Gov. Hobbs establishes death penalty review panel; all executions paused
PHOENIX (3TV/CBS 5) — Gov. Katie Hobbs announces that her office will review how the death penalty is carried out by the Arizona Department of Corrections. The creation of a Death Penalty Independent Review Commissioner is established via an executive order signed by Hobbs on Friday.
The office has yet to name the person carrying out the audit. However, in a release sent to Arizona’s Family, the commissioner will review and provide transparency on how Arizona gets its chemicals for lethal injection and gas chamber, execution protocols, and staffing, including how they are trained and their level of experience.
“With the Arizona Department of Corrections, Rehabilitation and Reentry now under new leadership,” Gov. Hobbs says.” “It’s time to address the fact that this is a system that needs better oversight on numerous fronts. Arizona has a history of mismanaged executions that have resulted in serious questions and concerns about ADCRR’s execution protocols and lack of transparency. I’m confident that under Director Thornell, ADCRR will take this executive action seriously.”
During a press conference Friday afternoon, Hobbs said her personal views on the death penalty have nothing to do with the decision and that her office wants to “review the practices and make sure that if we are conducting executions, that they are done as humanely and transparently and as consistently with the law as possible.”
Attorney General Kris Mayes welcomes Hobbs’ idea and says she looks “forward to the full report from the Commissioner and to ensuring that if executions are carried out, they are handled in a transparent and accountable manner in our state.” The Commissioner will provide a final report that includes recommendations on improving the transparency, accountability, and safety of the execution process, according to the release. Mayes later announced that they have filed a motion to withdraw a request for the execution of Aaron Brian Gunches. She also all executions to be paused, pending review.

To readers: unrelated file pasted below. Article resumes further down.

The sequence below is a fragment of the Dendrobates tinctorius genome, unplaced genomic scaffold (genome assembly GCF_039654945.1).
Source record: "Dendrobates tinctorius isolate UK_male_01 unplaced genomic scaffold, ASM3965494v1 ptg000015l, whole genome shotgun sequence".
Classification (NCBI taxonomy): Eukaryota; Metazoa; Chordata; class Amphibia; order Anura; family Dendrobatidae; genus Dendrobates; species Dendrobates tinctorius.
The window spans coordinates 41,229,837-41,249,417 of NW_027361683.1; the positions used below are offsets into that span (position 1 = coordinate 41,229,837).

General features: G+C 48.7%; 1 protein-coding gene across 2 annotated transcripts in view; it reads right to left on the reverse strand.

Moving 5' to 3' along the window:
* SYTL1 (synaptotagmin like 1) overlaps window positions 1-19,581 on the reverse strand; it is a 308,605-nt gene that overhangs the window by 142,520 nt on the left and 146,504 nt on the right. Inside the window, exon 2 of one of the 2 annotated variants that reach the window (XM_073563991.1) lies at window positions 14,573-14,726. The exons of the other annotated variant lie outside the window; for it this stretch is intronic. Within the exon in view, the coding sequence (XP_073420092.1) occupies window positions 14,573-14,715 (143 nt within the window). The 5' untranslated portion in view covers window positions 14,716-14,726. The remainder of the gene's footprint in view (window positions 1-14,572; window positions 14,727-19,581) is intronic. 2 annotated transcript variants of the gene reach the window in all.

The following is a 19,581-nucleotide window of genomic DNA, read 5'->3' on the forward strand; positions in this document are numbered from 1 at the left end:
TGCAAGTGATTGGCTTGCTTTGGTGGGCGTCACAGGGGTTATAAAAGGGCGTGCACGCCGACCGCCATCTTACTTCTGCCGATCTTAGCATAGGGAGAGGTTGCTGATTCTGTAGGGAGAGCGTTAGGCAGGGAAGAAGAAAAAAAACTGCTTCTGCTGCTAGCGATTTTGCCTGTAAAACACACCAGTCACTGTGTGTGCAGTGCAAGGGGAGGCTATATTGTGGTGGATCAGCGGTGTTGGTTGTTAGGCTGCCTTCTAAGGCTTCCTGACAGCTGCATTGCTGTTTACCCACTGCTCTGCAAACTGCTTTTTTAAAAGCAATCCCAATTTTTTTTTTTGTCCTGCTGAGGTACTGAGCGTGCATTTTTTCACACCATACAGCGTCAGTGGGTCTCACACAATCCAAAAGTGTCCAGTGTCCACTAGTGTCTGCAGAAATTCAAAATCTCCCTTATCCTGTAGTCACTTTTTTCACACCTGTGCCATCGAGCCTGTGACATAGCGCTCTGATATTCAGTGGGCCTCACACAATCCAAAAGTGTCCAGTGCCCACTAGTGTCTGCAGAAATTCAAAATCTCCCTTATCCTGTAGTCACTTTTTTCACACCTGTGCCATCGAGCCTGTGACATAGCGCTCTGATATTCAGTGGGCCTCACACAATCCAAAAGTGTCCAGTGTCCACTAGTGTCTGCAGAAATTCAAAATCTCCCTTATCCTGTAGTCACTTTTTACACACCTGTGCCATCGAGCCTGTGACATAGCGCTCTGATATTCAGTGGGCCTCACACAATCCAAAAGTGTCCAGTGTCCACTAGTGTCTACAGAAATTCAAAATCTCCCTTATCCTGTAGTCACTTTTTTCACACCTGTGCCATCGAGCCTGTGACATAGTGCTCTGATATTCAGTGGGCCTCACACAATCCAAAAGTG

While executing death row inmates in Arizona is broiled in politics and controversy, it’s personal to Carol and Roger Fornoff. “I know how long we waited. We waited for so long until that happened to our murderer of our child, our beautiful Christy,” said Carol Fornoff.
In 1984, their 13-year-old daughter Christy Ann Fornoff was on her newspaper route collecting money at a Tempe apartment complex when the complex custodian, Don Beaty, pulled her into his apartment, then raped and suffocated her to death. Beaty was put to death in 2011, 27 years after the Fornoff’s daughter was taken from them. “When it finally happened, we were like shocked. Oh my gosh, it’s actually going to happen. And yes, it did help us. It helped the family heal,” said Fornoff.
This past November, Murray Hooper was executed in Arizona for the 1980 murders of Patrick Redmond and his mother-in-law. Hooper and two other men also attempted to kill Patrick’s wife. On the day of execution, Patrick’s kids wrote a letter saying in part: “We opposed any clemency for Murray Hooper. Hooper is a paid hitman for the Chicago mob. They shot everyone in the head, shooting our dad twice, and then cutting his throat from ear to ear. Murray Hooper did that. It’s just a shame that Hooper can’t experience a death like that. He will get a nice, easy one.”
Both Gov. Hobbs and Attorney General Mayes said the review is necessary for ensuring executions are humane. The Fornoff’s said what was done to their sweet and innocent daughter was the furthest thing from humane. “It is not cruel and inhumane to be put to death for something that you purposefully did. That is the law of the land,” said Fornoff.
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